There are no big problems, there are just a lot of little problems.
In the previous chapter we covered containers in some detail, and explained how containers are composed to form Pods. There are a few other interesting aspects of Pods, which we’ll turn to in this chapter, including labels, guiding Pod scheduling using node affinities, barring Pods from running on certain nodes with taints and tolerations, keeping Pods together or apart using Pod affinities, and orchestrating applications using Pod controllers such as DaemonSets and StatefulSets.
We’ll also cover some advanced networking options including Ingress resources, Istio, and Envoy.
You know that Pods (and other Kubernetes resources) can have labels attached to them, and that these play an important role in connecting related resources (for example, sending requests from a Service to the appropriate backends). Let’s take a closer look at labels and selectors in this section.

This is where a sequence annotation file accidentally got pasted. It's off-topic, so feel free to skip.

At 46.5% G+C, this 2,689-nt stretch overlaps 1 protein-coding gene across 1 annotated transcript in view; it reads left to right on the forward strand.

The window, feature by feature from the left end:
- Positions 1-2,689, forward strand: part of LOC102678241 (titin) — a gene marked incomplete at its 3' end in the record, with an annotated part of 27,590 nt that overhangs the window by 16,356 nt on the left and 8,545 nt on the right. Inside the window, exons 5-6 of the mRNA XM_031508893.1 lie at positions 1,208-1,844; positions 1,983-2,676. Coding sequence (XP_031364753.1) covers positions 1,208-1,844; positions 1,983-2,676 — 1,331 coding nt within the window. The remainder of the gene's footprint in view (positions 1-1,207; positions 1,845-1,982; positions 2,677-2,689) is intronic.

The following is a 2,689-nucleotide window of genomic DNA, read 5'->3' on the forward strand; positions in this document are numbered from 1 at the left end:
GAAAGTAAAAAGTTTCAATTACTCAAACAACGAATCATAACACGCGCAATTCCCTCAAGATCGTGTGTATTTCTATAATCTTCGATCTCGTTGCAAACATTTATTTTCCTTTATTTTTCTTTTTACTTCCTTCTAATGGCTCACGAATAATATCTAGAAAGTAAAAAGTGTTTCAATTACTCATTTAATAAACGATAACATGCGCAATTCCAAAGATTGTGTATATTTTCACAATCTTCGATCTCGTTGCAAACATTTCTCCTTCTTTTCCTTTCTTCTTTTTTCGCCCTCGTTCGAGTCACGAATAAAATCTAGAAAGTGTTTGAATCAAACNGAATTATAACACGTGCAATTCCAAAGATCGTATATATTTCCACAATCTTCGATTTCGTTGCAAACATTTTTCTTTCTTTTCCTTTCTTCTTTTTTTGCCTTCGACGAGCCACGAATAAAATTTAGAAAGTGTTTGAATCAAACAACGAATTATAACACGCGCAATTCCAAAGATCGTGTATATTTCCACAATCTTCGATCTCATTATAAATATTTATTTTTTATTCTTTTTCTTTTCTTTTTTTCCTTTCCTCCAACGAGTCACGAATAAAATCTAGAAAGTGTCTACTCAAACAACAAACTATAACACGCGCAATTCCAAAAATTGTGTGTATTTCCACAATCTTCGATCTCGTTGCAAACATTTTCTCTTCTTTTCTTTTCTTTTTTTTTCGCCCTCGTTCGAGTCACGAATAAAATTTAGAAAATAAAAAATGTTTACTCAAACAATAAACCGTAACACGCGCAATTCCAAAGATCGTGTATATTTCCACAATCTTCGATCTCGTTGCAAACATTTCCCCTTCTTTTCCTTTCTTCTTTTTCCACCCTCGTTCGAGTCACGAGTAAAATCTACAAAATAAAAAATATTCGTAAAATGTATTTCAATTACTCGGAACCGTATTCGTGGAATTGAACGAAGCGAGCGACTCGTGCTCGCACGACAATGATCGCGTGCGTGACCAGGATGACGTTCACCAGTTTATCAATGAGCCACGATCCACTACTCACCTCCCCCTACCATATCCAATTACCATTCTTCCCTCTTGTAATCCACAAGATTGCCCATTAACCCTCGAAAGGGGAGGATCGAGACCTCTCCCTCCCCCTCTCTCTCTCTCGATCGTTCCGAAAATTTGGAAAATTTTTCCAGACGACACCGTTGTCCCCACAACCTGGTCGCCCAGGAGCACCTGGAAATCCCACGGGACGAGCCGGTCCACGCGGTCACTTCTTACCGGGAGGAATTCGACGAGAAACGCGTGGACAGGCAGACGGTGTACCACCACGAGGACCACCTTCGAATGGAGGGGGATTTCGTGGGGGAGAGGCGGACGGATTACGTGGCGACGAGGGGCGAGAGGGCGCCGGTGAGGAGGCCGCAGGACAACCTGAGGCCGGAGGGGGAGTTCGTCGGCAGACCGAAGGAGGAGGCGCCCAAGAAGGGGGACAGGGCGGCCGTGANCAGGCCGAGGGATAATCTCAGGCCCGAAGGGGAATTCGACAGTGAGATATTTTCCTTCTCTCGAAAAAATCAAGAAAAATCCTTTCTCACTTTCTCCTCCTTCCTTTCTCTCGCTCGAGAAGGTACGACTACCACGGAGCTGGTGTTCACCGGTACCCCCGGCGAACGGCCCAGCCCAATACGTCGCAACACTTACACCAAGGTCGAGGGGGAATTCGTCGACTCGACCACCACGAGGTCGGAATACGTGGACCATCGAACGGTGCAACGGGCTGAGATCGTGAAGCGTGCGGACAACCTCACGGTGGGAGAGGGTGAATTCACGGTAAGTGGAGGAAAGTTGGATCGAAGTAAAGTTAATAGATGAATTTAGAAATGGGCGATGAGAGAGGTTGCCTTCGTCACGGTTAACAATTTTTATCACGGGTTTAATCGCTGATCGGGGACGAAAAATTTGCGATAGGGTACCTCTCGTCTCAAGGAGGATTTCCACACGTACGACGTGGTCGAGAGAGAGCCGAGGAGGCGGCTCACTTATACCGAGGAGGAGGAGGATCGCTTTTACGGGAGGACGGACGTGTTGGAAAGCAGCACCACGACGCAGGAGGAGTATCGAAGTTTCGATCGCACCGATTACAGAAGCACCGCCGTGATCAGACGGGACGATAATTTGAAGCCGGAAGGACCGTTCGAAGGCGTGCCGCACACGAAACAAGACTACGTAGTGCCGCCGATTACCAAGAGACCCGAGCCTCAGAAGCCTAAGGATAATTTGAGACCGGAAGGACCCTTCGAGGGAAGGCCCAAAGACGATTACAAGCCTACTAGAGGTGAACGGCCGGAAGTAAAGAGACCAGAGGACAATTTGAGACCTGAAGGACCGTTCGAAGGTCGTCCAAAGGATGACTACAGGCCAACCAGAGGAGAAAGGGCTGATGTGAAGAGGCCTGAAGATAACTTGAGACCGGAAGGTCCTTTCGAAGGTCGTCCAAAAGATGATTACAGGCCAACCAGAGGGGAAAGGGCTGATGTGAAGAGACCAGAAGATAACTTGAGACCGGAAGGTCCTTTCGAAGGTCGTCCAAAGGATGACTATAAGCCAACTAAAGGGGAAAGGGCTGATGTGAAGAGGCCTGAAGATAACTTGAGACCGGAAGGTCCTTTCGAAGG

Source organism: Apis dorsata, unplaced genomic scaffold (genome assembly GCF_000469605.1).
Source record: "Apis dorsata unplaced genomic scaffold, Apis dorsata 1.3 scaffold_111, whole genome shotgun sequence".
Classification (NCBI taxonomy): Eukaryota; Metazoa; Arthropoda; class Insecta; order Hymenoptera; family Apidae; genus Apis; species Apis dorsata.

Labels are key/value pairs that are attached to objects, such as pods. Labels are intended to be used to specify identifying attributes of objects that are meaningful and relevant to users, but do not directly imply semantics to the core system.
The Kubernetes documentation
In other words, labels exist to tag resources with information that’s meaningful to us, but they don’t mean anything to Kubernetes. For example, it’s common to label Pods with the application they belong to: